The second bar featured in the film is called Different Seasons, and is opening after an unfortunate closing of its previous iteration, Crossroads.  We see the owners talking about it, and then get to watch as the bar opens to great success, and the obvious joy from people who don’t have another outlet in their area.

I really love this movie a lot, I have seen it a few times on television and watched it again for this project via Netflix.  I proudly wear the label of “fag hag,” and frequent gay bars with my friends regularly.  The bars I go to are the most chill places, where everyone is into what they’re into and no one is there to judge. (Plus, the music is always excellent.) I live in an area where there isn’t a lack of gay bars, so Small Town Gay Bar has that much more impact – because most of the people heading out to the bar on Friday night have been quietly hiding themselves all week at their jobs or wherever.  In addition to the lack of outlets, more interviews with folks over at the straight bar nearby Rumors shows an incredible level of judgment and intolerance, and paints an incredibly negative picture of the support for inequality that is alive and well in some areas of the South.

If you have Netflix, you have no reason not to watch this movie.  It’s fantastic.

Small Town Gay Bar is available on DVD from Amazon for $13.49.

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Renaissance Globe Bar for Fabulous Entertaining

by Jamie Sanford on November 16, 2010

Will and his frozen butterbeer.

Will and a Butterbeer at The Wizarding World of Harry Potter.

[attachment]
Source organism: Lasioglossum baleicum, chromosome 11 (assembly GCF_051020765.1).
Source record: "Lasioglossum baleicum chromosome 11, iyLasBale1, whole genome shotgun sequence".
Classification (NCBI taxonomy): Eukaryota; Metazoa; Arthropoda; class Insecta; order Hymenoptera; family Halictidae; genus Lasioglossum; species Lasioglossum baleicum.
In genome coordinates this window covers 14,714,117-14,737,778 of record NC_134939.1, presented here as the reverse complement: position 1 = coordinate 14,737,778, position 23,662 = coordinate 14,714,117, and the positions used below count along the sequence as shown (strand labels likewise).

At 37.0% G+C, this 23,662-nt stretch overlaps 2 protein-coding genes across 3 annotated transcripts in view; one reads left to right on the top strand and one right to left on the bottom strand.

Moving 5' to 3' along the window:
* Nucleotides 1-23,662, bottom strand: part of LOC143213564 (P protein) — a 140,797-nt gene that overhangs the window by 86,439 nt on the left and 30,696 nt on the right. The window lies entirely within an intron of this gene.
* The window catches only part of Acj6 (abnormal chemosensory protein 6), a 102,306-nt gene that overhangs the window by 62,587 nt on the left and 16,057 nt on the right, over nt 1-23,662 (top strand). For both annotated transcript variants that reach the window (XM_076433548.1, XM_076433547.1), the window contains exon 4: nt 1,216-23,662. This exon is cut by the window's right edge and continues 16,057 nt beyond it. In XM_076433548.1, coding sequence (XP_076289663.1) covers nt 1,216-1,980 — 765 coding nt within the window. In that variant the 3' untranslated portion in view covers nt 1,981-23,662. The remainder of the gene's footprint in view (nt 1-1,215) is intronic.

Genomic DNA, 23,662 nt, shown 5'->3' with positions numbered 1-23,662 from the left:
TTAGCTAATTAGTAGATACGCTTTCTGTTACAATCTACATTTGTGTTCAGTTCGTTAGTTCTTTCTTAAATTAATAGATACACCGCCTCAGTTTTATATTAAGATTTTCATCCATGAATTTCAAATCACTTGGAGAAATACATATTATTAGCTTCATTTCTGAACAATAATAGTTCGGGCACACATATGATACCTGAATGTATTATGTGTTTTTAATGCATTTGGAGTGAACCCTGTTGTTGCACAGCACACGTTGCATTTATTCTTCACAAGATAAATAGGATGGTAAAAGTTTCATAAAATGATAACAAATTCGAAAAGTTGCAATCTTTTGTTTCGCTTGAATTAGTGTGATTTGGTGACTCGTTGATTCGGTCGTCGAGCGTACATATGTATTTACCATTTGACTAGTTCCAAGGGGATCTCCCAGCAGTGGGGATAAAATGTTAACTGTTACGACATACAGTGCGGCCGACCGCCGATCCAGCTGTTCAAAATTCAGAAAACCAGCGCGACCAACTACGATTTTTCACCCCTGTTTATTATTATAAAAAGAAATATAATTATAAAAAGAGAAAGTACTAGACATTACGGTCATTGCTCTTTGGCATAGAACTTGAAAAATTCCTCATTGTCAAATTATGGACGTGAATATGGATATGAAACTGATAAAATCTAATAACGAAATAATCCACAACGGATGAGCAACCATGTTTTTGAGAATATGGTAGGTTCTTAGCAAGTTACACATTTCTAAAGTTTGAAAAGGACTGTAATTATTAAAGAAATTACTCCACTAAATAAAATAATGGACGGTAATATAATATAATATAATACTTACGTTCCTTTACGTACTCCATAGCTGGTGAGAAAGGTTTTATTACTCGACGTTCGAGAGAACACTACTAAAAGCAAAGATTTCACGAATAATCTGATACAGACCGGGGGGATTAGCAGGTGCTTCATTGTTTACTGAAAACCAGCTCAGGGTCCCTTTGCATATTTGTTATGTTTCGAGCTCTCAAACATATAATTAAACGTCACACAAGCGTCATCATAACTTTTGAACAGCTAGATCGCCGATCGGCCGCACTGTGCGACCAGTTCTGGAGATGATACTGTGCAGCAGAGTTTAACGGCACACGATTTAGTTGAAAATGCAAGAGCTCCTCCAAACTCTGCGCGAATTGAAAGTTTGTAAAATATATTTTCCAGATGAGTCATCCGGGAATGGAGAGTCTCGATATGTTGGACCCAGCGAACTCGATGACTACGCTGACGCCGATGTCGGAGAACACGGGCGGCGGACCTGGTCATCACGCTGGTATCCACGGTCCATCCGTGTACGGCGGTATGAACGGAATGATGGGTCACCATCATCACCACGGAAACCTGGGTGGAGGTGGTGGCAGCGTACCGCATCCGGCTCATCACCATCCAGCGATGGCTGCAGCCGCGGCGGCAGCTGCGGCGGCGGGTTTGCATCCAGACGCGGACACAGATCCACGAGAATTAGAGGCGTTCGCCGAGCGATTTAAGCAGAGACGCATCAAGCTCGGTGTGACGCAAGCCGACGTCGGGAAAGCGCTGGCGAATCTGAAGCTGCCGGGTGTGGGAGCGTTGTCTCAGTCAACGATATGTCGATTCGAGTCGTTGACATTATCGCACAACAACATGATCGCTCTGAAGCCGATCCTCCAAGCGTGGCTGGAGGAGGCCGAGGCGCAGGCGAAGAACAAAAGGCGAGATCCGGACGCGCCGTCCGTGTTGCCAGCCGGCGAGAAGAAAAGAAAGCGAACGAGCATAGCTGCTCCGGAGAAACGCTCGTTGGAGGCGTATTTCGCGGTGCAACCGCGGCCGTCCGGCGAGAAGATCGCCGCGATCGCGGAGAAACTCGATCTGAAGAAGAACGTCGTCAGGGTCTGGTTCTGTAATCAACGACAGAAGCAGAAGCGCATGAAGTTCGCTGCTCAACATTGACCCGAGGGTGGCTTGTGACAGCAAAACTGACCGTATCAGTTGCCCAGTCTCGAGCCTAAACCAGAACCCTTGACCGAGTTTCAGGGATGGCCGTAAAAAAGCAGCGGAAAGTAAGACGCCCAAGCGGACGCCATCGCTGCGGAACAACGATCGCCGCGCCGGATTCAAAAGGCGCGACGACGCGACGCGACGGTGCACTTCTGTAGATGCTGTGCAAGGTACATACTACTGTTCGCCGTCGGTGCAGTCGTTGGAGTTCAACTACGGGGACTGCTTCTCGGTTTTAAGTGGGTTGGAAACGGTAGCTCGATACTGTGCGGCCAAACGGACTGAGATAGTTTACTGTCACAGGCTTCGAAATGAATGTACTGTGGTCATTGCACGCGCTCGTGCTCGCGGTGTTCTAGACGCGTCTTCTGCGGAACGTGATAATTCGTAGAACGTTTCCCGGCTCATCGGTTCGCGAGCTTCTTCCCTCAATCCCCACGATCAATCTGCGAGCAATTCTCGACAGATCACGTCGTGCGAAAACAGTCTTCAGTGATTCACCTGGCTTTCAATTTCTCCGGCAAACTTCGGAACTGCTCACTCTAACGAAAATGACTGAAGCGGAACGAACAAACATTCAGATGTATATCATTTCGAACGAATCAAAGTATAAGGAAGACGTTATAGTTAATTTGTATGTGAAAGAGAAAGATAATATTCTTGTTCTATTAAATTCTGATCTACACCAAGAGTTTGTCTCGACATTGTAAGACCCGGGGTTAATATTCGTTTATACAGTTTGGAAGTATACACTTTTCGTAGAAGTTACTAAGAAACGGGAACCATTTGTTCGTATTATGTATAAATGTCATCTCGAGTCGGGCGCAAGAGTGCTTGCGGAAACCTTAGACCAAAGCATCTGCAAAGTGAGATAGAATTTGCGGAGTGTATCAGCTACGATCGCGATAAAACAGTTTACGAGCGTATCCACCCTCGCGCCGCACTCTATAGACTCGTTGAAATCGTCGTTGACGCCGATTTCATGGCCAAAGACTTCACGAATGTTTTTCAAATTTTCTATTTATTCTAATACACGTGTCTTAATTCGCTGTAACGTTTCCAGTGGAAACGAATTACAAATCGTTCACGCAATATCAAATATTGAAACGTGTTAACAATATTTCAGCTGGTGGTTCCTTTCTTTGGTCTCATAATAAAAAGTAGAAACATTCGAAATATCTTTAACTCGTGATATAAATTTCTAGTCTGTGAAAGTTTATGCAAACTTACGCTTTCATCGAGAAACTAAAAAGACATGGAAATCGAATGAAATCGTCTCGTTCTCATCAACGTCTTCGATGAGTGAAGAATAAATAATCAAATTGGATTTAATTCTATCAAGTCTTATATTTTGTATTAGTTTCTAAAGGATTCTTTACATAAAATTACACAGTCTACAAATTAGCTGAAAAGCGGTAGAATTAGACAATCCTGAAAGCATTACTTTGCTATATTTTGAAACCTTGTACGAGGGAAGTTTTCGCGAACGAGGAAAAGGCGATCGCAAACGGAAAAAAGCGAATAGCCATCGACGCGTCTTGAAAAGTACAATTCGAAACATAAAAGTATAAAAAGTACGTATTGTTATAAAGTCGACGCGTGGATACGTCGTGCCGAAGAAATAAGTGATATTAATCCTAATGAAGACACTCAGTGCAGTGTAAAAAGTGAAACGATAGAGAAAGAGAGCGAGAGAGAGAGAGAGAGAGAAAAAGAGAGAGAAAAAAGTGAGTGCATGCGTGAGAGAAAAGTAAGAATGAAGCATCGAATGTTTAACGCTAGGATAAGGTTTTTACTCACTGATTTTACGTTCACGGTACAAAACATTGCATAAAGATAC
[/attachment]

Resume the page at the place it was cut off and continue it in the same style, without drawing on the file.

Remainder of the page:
Today’s guest blogger is my husband William.  Here’s a photo of him from our September trip to Florida, where he thoroughly enjoyed some frozen butterbeer.


I would start drinking a lot more whiskey if I owned one of these.  It is a beautiful and classy addition to the library or office of any self-respecting lush.

Not only is the map on the outside beautiful, but on the inside surface there are illustrations of the constellations.  I can think of no better way to let booze be the center of your world.

Here’s the product description:

The Renaissance Globe Bar – Verdigris Oceans
“Verdigris” oceans and gracefully tapered legs set this globe bar apart from all others. What host or hostess would not be proud to entertain guests from this magnificent centerpiece? The faithful reproduction of a XVII Century globe sits with quiet dignity while not in use, adding a touch of elegance to any setting. The top opens to reveal bar accessories, easily holding twelve glasses and four bottles, with extra space for storage on the shelf below. An elegant globe bar that will serve as an inspiration to the host or hostess who serves from it. Handcrafted in Italy, using man-made materials and hardwood. Imported by 1-World Globes. Not intended for use as a reference globe, but as a decorative furnishing. Ships un-assembled. (Bar accessories not included. Some assembly required.)

Diameter: 24.4″
Sphere Diameter: 19.6″
Height: 36.2″
Weight: 32 lbs.
Shipping Weight: 130 lbs. (ships oversize)

This extravagant bar is available from 1 World Globes for $599.